Despite the many reported benefits that accrues with delegating, managers are still generally reluctant and some even speak about being afraid to delegate.  It seems that the attraction of being more efficient, productive or “empowering” is just not convincing enough to make managers feel comfortable to delegate.

Why do managers then have this resistance or fear to delegate?

When asking this question, I have been told by some managers that their staff might feel insulted because they think they are dumping tasks onto them that they don’t like doing themselves, “doing the bosses dirty work”.  Other managers have bravely admitted that they fear losing control. Mangers have also reported that they are not sure if their direct reports will deliver the work to their exact high standards.  Therefore mistakes and poor quality will cause them to suffer reputational damage.  I have also noticed how mangers who find it difficult to delegate are caught up in the “expert” contributor trap, the technical expert role.  It’s their comfort zone, it’s what they are good at.  It’s why they got promoted into management in the first place.  Some mangers fear being surpassed by their more competent staff.

Could this fear and uncertainty of delegation also have something to do with mangers not feeling able, in other words, lacking the skill, knowledge and attributes of how to delegate? 

What makes for effective delegating is:

  • Knowing what should and should not be delegated; this is crucial.
  • Diagnosing the employee’s readiness level (motivation & skill).
  • Having a good communications process, allowing for clarity, questions and feedback.
  • Having a good empowerment framework:
    • Meaning - Explains Why the task is important.
    • Competence - Task structures to develop confidence and competence.
    • Autonomy – Allows freedom to have discretion and autonomy.
    • Feedback - regular information about the impact of performance.

The most effective way to grow and development and to get your employees to learn more about their work unit or organisation, is to give them tasks which stretches them beyond their current levels of competence.  If you do this with as many in your team as is possible, then you increase your unit’s ability to perform, you’ll have a stronger performing work unit. Your reputation as an effective leader will precede you.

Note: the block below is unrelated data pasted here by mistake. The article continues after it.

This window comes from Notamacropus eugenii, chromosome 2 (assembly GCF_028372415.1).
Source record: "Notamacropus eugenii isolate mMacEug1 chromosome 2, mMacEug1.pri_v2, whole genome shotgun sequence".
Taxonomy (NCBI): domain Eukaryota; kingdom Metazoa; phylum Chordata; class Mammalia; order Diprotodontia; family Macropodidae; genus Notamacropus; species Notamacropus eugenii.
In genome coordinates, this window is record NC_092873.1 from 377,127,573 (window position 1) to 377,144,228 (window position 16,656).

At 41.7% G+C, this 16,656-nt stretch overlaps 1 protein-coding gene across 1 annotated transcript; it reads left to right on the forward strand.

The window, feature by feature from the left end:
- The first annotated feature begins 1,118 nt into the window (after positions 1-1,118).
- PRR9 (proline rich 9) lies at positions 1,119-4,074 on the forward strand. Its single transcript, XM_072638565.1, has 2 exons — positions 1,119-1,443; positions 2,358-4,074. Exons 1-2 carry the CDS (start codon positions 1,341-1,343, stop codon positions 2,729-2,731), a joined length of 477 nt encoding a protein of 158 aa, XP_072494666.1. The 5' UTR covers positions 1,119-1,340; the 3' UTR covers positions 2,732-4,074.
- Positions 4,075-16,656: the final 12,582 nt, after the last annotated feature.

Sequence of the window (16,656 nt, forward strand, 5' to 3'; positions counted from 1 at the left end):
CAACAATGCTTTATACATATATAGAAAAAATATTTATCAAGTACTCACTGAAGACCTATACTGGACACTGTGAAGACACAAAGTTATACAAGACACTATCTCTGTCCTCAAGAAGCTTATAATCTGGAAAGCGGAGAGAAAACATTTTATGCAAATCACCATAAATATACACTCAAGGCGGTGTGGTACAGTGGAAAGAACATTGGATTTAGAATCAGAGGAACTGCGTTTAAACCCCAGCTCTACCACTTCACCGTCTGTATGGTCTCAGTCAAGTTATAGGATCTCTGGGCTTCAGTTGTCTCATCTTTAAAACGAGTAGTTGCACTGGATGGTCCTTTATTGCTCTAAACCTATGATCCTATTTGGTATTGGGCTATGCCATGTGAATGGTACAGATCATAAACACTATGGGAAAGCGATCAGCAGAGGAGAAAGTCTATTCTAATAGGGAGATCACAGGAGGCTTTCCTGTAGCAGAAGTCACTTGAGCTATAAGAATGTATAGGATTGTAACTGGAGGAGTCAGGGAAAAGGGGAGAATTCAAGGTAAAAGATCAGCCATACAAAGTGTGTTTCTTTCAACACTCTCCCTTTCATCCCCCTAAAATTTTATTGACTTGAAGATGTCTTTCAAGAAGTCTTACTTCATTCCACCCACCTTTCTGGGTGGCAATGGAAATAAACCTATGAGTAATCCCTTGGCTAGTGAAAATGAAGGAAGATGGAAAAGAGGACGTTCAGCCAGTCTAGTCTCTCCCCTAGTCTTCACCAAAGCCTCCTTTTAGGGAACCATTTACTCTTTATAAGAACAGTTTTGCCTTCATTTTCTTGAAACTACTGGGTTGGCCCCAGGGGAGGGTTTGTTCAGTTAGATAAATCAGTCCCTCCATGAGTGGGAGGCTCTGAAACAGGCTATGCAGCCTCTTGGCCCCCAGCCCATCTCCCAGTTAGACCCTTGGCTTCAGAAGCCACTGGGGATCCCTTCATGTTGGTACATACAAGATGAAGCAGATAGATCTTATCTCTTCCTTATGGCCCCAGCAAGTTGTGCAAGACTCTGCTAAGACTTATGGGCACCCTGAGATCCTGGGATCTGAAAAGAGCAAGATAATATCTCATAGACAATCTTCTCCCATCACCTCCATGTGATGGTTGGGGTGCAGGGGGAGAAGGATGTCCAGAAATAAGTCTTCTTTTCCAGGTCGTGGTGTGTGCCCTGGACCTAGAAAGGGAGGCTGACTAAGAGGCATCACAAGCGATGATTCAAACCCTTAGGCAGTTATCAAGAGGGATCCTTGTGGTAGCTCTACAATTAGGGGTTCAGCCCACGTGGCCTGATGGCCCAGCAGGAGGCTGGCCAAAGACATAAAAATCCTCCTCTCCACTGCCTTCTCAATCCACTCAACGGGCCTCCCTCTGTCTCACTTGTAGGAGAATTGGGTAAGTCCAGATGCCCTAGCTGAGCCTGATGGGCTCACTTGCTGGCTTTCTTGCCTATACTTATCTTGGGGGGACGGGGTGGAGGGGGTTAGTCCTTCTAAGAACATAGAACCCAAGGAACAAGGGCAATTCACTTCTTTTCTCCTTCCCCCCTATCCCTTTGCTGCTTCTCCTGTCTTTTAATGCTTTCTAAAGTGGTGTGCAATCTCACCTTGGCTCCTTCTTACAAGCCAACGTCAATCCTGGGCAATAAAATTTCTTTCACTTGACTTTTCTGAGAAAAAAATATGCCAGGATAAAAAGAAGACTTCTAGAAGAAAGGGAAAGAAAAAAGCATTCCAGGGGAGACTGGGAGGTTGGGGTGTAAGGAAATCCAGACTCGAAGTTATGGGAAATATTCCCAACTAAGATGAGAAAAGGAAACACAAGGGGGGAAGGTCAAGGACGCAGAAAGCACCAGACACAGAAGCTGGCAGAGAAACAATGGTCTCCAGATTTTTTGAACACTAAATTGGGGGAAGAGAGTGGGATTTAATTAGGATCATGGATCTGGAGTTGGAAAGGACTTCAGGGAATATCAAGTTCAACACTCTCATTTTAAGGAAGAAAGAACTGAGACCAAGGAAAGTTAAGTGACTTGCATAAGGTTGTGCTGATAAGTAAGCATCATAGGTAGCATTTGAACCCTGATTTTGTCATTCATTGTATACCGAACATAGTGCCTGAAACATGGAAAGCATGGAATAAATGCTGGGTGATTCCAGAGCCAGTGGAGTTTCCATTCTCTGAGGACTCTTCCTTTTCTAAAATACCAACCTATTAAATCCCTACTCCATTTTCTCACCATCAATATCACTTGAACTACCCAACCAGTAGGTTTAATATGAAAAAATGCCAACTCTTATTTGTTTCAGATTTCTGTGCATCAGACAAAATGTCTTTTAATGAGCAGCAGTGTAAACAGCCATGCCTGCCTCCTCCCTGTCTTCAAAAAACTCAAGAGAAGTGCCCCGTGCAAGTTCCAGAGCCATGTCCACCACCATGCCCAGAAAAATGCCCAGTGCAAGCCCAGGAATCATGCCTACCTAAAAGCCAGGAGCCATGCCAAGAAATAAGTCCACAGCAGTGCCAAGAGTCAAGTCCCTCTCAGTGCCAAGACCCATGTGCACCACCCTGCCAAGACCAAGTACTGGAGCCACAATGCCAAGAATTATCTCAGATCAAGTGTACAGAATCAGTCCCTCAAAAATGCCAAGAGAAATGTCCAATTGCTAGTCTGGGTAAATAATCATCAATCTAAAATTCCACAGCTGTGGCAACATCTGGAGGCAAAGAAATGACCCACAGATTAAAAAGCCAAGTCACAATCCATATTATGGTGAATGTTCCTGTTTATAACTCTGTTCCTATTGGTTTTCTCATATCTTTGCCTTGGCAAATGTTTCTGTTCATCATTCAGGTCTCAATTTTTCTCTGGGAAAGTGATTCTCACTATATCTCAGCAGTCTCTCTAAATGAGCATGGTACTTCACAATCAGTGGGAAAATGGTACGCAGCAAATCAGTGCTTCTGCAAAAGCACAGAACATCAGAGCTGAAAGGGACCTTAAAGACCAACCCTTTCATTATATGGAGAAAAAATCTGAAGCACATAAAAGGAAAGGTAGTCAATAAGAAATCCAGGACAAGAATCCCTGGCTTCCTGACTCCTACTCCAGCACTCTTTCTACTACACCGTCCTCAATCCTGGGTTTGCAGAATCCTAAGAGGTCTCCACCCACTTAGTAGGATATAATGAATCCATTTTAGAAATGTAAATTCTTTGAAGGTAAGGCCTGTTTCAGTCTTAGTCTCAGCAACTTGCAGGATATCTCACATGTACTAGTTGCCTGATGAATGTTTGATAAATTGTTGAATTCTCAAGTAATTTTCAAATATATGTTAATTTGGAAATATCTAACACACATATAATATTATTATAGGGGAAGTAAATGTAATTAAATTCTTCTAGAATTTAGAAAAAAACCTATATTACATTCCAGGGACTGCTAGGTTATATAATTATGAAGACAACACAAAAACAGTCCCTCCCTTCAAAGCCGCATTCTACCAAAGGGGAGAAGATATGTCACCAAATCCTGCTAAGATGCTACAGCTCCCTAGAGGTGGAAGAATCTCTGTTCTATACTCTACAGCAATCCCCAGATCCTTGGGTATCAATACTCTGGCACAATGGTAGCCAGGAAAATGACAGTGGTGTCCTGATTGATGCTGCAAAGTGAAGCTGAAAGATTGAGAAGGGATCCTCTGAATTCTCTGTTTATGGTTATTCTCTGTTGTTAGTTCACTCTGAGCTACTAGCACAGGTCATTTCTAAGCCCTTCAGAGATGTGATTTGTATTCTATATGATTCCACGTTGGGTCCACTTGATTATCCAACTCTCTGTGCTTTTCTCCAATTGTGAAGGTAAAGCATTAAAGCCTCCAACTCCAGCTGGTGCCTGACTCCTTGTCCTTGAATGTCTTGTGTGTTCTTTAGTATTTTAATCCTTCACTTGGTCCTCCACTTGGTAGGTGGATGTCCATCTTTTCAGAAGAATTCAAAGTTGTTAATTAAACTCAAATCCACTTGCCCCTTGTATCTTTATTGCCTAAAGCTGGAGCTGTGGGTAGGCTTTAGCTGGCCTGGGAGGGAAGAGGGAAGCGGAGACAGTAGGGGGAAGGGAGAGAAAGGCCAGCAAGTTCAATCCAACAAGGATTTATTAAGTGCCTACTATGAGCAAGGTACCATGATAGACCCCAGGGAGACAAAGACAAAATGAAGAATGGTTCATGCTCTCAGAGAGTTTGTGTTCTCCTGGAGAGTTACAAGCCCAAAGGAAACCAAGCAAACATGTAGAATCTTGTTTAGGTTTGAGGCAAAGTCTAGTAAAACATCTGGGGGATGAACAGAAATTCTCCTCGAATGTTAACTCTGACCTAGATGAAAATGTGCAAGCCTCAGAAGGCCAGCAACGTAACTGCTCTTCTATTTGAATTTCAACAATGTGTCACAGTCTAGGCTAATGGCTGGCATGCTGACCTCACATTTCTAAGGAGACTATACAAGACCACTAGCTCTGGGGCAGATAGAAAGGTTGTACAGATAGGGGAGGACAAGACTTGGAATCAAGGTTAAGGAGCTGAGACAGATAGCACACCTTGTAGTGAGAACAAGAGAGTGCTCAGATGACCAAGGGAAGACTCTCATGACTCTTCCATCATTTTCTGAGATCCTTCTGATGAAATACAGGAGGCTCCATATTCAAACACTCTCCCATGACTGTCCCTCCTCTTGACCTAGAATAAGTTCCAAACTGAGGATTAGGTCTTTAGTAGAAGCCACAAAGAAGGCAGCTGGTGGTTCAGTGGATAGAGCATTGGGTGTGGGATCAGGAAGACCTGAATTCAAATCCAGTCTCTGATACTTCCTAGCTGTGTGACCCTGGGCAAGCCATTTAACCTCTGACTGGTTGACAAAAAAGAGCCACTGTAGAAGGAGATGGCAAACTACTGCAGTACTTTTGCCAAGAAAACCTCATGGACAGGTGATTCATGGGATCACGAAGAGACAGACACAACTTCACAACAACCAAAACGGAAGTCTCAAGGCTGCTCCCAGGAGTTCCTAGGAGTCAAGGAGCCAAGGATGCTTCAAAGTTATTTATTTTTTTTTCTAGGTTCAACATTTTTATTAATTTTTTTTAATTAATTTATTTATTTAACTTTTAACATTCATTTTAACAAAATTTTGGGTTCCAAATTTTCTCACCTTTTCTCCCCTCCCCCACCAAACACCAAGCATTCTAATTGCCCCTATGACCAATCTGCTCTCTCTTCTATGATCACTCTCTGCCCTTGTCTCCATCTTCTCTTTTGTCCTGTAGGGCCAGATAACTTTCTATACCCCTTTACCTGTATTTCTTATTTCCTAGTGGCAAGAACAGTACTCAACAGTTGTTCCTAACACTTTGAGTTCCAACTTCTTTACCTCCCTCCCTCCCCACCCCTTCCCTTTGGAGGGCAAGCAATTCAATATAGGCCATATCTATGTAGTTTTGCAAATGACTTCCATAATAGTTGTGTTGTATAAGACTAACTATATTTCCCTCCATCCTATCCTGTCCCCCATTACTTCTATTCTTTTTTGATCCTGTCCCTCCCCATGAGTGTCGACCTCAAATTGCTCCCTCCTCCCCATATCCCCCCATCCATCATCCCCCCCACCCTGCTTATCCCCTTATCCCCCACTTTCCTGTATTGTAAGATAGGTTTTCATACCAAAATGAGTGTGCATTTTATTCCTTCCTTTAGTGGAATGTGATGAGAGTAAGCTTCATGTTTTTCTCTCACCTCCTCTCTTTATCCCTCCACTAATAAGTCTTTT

What about the issue of responsibility, authority and accountability?

Ultimately you cannot delegate away your responsibility, you still remain responsible in the end.  This fact should not be an excuse however, for not delegating, it should serve as a motivation to delegate effectively.  You must ensure that your staff knows that you do hold them responsible to deliver and achieve the milestones and objectives associated with the task you have delegated to them.  You must also ensure that you give them the necessary amount of authority to deliver on the task.  They will need this authority to marshal the resources and cooperation.  They must know that you will hold them accountable to achieve the outcomes.

Leave alone zap!

When you have delegated, it is important to keep the appropriate distance as you regularly evaluate and monitor progress. Micro managing and policing will kill all natural creativity that staff may have to bring.  Think of yourself as a helicopter, as you, from a safe distance hover above and maintain a clear view of the process.  There should be enough distance to ensure the staff has the appropriate levels of autonomy to be creative and bring their own uniqueness to bear.